Guaranteed Basic Poverty

From time to time, some “social planner” will float another trial balloon for the “guaranteed basic income” (GBI).

Most recently, it is Canada’s Parliamentary Budget Officer (PBO), also known as the Parliamentary “fiscal watchdog.” I don’t know what master this “watchdog” is really serving but if it’s the individual or Canadian taxpayers, then this “watchdog” is either soundly asleep or barking at the moon.

This “social planner” clothed in “fiscal responsibility” offers up another emotionally appealing (to many) scenario that betrays everyone, including the proposed beneficiaries.

The PBO betrays the Canadian taxpayer to the tune of $43 Billion per year with this proposal, according to the report quoted in the linked news item. That amounts to about $1,200 per year for each man, woman and child based on a population of approximately 37.5 million people. Of course, they’re not all individual taxpayers so the impact on individual taxpayers is even greater.

If you read the article it becomes clear that the $43 Billion is a very optimistic projection based on the following assumptions:

  • the GBI will replace other existing “support” programs,
  • “cost savings” will result from cooperative administration of the GBI between federal and provincial governments.

I ask, how often, once established, any “entitlement” program is ever fully relinquished? More importantly, when has the administration of any program by any government, let alone multiple levels of government “cooperating” together, ever operated in an efficient, “cost-saving” manner?

The PBO also betrays the 7.5 million Canadians (20% of the population) who would allegedly “benefit” from a national GBI program. By the way, I really doubt whether that large a portion of the Canadian population is actually living in what could legitimately be called poverty.

Simply handing each of these beneficiaries about $17 thousand per year as does the Ontario pilot program, upon which the PBO’s work is modelled, robs the recipient of incentive to create value by being productive.

Humans by their nature must produce the values of life in order to survive. They must create value for themselves and to trade with others, value for value. If you are simply given an unearned “income” it is unlikely that it would result in significant motivation to develop the moral ambition to survive and flourish.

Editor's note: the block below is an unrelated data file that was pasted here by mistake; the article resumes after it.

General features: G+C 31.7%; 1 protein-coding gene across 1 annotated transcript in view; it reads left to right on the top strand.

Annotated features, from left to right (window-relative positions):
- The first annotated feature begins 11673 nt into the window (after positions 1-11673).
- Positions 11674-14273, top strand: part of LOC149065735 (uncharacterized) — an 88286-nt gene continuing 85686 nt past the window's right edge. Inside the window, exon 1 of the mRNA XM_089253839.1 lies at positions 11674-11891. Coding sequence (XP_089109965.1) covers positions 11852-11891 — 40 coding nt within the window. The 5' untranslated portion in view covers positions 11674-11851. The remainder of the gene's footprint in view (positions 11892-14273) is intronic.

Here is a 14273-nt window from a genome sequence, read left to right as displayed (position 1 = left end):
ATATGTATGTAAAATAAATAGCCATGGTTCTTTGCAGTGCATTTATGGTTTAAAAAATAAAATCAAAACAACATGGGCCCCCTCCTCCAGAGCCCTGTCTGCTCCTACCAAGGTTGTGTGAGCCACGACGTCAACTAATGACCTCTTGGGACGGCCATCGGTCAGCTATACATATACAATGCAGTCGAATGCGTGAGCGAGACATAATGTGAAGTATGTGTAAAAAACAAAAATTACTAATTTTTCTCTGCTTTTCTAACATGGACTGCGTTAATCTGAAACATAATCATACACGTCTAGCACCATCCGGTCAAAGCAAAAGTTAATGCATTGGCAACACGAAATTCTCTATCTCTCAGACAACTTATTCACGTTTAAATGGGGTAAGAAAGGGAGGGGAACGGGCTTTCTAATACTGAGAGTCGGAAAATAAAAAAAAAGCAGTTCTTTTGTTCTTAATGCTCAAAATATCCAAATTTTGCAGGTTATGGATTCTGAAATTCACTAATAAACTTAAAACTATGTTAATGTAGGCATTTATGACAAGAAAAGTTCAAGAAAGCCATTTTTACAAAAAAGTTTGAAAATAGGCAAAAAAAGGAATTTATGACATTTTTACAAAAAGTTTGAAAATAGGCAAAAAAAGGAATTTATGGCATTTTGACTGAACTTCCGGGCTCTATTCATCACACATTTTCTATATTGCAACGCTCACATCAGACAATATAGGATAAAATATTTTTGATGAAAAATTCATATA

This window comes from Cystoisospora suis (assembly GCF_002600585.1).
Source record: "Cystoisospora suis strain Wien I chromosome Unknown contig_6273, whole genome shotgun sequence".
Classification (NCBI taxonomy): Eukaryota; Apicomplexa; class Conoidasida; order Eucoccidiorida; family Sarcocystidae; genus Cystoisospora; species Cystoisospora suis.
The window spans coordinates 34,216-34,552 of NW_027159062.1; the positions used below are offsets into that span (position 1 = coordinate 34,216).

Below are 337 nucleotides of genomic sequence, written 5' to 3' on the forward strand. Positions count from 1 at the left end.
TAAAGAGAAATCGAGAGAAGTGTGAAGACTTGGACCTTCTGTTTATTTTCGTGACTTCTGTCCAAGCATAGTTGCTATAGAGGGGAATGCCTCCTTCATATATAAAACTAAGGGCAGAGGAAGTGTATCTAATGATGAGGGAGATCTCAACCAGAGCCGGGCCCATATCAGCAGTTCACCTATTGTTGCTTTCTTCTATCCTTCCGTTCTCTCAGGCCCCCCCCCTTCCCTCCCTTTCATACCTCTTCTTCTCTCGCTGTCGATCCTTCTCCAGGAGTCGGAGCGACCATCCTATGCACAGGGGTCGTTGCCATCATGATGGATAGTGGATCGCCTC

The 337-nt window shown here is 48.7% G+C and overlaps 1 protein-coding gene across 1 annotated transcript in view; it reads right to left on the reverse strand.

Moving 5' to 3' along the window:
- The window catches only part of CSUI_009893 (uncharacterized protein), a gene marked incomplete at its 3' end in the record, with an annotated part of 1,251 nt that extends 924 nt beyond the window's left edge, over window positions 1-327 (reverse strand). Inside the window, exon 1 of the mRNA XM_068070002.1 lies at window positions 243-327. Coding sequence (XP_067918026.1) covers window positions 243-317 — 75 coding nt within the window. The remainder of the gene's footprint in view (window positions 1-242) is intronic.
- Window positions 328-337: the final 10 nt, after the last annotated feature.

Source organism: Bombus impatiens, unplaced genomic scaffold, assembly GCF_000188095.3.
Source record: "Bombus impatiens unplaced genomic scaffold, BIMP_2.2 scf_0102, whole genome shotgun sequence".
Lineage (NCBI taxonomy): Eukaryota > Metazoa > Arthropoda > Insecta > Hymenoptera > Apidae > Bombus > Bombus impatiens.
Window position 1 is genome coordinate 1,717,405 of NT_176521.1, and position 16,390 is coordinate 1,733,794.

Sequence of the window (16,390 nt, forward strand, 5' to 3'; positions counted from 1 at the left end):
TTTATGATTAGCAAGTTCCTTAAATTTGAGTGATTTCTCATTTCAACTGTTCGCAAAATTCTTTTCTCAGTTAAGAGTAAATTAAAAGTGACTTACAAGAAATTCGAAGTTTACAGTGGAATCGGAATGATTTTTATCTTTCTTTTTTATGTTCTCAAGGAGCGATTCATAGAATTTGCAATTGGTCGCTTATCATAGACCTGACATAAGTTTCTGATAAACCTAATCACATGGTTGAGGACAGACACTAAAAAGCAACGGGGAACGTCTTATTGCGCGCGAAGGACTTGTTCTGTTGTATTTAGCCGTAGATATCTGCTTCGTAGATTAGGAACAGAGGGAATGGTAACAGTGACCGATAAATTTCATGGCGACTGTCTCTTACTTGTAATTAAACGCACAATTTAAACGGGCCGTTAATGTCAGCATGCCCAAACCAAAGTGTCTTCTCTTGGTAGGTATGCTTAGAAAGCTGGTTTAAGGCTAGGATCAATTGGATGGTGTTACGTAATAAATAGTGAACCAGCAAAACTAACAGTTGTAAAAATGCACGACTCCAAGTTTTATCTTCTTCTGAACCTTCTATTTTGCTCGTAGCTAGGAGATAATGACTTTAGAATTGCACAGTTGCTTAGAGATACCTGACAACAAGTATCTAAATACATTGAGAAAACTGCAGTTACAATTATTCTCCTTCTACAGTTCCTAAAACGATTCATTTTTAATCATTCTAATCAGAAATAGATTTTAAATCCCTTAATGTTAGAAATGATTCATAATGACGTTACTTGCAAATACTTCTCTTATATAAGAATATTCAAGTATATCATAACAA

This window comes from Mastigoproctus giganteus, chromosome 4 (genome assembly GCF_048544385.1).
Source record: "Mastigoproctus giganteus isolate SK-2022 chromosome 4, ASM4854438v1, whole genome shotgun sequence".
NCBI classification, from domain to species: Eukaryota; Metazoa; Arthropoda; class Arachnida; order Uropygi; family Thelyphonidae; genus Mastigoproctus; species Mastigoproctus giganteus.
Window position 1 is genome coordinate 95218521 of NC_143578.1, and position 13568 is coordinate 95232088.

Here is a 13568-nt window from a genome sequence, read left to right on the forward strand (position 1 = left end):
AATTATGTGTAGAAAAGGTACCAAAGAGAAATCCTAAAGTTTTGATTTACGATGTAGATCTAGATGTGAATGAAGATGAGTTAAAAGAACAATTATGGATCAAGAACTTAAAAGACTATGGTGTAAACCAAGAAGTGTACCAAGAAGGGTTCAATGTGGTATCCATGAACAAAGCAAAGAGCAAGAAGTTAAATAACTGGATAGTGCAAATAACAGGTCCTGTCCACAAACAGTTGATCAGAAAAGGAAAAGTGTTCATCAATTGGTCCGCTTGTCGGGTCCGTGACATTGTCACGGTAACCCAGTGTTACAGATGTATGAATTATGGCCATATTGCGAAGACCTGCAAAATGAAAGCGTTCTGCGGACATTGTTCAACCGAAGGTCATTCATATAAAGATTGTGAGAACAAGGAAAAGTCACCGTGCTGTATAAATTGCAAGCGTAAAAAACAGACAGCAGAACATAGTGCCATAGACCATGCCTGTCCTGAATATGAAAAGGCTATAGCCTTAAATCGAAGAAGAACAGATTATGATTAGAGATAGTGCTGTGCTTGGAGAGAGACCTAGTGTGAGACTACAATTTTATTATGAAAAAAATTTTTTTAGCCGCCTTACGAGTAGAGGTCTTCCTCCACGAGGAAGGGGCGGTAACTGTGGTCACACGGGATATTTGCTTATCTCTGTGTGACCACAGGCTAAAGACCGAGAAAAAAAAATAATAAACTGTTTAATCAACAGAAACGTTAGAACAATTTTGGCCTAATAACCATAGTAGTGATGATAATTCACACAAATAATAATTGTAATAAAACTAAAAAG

I suggest that the most prevalent consequence of a GBI program will be the regrettable creation of a social class that is effectively stunted, institutionalizing a “guaranteed basic poverty.” It will be a poverty of psychology and intellect as well as the assurance of a low standard of living.

The linked article refers to the “Pros and Cons” of basic income programs and the related debate “among academics and policymakers.” The “Pros” are more or less stated as the provision of a minimum income level with “no strings attached.” That’s pretty vapid given there is no possible moral argument that could be made for this madness.

Worse however, are the “Cons” that are cited. “Too expensive,” they say. That’s obvious. The moral point is, by what right does anyone propose looting that kind of wealth from other Canadians in the first place?

“It would discourage people from seeking full-time work,” they say. Of course it would, but the moral and intellectual damage created by destroying the incentive to flourish as a human being is far more fundamental.

“It wouldn’t address some of the root causes of poverty like mental illness and addiction,” they say. This and all the “Cons” share one thing: they are concessions to the nobility of the idea of a GBI or some other form of “robbing Peter to pay Paul.” It’s just that the “Cons” don’t seem to like this particular way of going about it.

Nevertheless, this latter point of disagreement is so far off the mark it warrants further discussion. The root cause of poverty is a lack of productivity, that is, not creating value. A very small minority of people are incapable of being productive enough to support their own lives, and they must rely on the productivity of others (friends, family or charity) for that support.

There is a choice to be productive, whether it be the modest endeavour of “minimum wage employment” or the entrepreneurial creation of business empires. The degree does not matter. What matters is that you choose to do it.

As to “mental illness,” I submit this is less of a problem than imagined by “social planners” and there already exist many programs and social services to help such unfortunate individuals. Regardless, this condition alone is not a moral claim on the lives of others to provide an unearned “income” for them and it is wrong, if not disingenuous to suggest it is a “root cause of poverty.”

“Addiction” on the other hand is clearly a condition which is the result of a choice—a very poor one. The consequences of “addiction” may well be in part, “poverty,” but there also are means in place to address this social problem. To the extent they are ineffective does not likewise suggest that a GBI would even begin to be a solution.

Social ills cannot be cured by forcibly taking from the productive in society and giving that loot to the unproductive, minus the costs of administration for the compensation of bureaucrats and “social planners.”

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